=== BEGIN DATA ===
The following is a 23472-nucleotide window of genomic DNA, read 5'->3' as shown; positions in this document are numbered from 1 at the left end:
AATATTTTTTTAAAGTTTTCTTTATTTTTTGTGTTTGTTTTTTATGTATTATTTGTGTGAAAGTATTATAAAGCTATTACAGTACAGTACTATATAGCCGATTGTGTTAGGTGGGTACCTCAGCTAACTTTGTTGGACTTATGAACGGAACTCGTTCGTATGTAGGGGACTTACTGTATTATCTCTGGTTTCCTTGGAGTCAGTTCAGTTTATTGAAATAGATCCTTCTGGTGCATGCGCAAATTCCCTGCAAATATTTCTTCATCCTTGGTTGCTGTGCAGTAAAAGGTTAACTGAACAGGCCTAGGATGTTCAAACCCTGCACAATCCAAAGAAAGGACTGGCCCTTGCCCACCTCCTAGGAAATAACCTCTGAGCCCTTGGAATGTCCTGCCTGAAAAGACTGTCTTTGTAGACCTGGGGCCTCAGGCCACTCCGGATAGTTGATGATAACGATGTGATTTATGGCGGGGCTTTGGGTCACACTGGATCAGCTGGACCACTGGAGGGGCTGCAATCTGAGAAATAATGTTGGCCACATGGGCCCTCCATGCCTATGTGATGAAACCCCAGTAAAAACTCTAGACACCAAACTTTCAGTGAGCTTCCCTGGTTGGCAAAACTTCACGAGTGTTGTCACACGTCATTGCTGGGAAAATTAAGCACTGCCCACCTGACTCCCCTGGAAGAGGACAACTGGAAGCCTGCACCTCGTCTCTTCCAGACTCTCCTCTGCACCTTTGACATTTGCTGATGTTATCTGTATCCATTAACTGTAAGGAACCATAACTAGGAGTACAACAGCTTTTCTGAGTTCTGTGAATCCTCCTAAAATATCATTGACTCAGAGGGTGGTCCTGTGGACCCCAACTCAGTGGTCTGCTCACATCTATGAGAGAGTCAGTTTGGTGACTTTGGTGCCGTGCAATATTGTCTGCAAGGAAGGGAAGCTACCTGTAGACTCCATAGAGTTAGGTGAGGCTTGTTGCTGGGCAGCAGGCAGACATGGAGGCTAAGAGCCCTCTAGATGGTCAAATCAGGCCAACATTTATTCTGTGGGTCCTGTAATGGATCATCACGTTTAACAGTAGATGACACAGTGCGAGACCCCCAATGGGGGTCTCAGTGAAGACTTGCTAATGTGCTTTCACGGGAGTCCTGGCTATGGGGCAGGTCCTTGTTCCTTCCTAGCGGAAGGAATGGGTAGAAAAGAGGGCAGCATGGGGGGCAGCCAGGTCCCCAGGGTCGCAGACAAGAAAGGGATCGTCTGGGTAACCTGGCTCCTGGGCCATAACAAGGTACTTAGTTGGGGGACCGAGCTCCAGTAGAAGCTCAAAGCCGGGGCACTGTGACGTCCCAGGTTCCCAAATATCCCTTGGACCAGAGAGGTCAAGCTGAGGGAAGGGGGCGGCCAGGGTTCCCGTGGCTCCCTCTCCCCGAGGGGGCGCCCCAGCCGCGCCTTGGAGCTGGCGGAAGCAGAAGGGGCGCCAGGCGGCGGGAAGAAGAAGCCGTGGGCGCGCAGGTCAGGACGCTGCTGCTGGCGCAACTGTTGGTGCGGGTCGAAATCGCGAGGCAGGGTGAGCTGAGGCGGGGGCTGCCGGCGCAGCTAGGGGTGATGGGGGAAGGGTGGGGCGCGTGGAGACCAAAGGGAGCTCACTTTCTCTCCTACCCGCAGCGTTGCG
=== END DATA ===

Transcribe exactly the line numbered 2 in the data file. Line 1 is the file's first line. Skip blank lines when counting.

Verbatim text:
AATATTTTTTTAAAGTTTTCTTTATTTTTTGTGTTTGTTTTTTATGTATTATTTGTGTGAAAGTATTATAAAGCTATTACAGTACAGTACTATATAGCCGATTGTGTTAGGTGGGTACCTCAGCTAACTTTGTTGGACTTATGAACGGAACTCGTTCGTATGTAGGGGACTTACTGTATTATCTCTGGTTTCCTTGGAGTCAGTTCAGTTTATTGAAATAGATCCTTCTGGTGCATGCGCAAATTCCCTGCAAATATTTCTTCATCCTTGGTTGCTGTGCAGTAAAAGGTTAACTGAACAGGCCTAGGATGTTCAAACCCTGCACAATCCAAAGAAAGGACTGGCCCTTGCCCACCTCCTAGGAAATAACCTCTGAGCCCTTGGAATGTCCTGCCTGAAAAGACTGTCTTTGTAGACCTGGGGCCTCAGGCCACTCCGGATAGTTGATGATAACGATGTGATTTATGGCGGGGCTTTGGGTCACACTGGATCAGCTGGACCACTGGAGGGGCTGCAATCTGAGAAATAATGTTGGCCACATGGGCCCTCCATGCCTATGTGATGAAACCCCAGTAAAAACTCTAGACACCAAACTTTCAGTGAGCTTCCCTGGTTGGCAAAACTTCACGAGTGTTGTCACACGTCATTGCTGGGAAAATTAAGCACTGCCCACCTGACTCCCCTGGAAGAGGACAACTGGAAGCCTGCACCTCGTCTCTTCCAGACTCTCCTCTGCACCTTTGACATTTGCTGATGTTATCTGTATCCATTAACTGTAAGGAACCATAACTAGGAGTACAACAGCTTTTCTGAGTTCTGTGAATCCTCCTAAAATATCATTGACTCAGAGGGTGGTCCTGTGGACCCCAACTCAGTGGTCTGCTCACATCTATGAGAGAGTCAGTTTGGTGACTTTGGTGCCGTGCAATATTGTCTGCAAGGAAGGGAAGCTACCTGTAGACTCCATAGAGTTAGGTGAGGCTTGTTGCTGGGCAGCAGGCAGACATGGAGGCTAAGAGCCCTCTAGATGGTCAAATCAGGCCAACATTTATTCTGTGGGTCCTGTAATGGATCATCACGTTTAACAGTAGATGACACAGTGCGAGACCCCCAATGGGGGTCTCAGTGAAGACTTGCTAATGTGCTTTCACGGGAGTCCTGGCTATGGGGCAGGTCCTTGTTCCTTCCTAGCGGAAGGAATGGGTAGAAAAGAGGGCAGCATGGGGGGCAGCCAGGTCCCCAGGGTCGCAGACAAGAAAGGGATCGTCTGGGTAACCTGGCTCCTGGGCCATAACAAGGTACTTAGTTGGGGGACCGAGCTCCAGTAGAAGCTCAAAGCCGGGGCACTGTGACGTCCCAGGTTCCCAAATATCCCTTGGACCAGAGAGGTCAAGCTGAGGGAAGGGGGCGGCCAGGGTTCCCGTGGCTCCCTCTCCCCGAGGGGGCGCCCCAGCCGCGCCTTGGAGCTGGCGGAAGCAGAAGGGGCGCCAGGCGGCGGGAAGAAGAAGCCGTGGGCGCGCAGGTCAGGACGCTGCTGCTGGCGCAACTGTTGGTGCGGGTCGAAATCGCGAGGCAGGGTGAGCTGAGGCGGGGGCTGCCGGCGCAGCTAGGGGTGATGGGGGAAGGGTGGGGCGCGTGGAGACCAAAGGGAGCTCACTTTCTCTCCTACCCGCAGCGTTGCG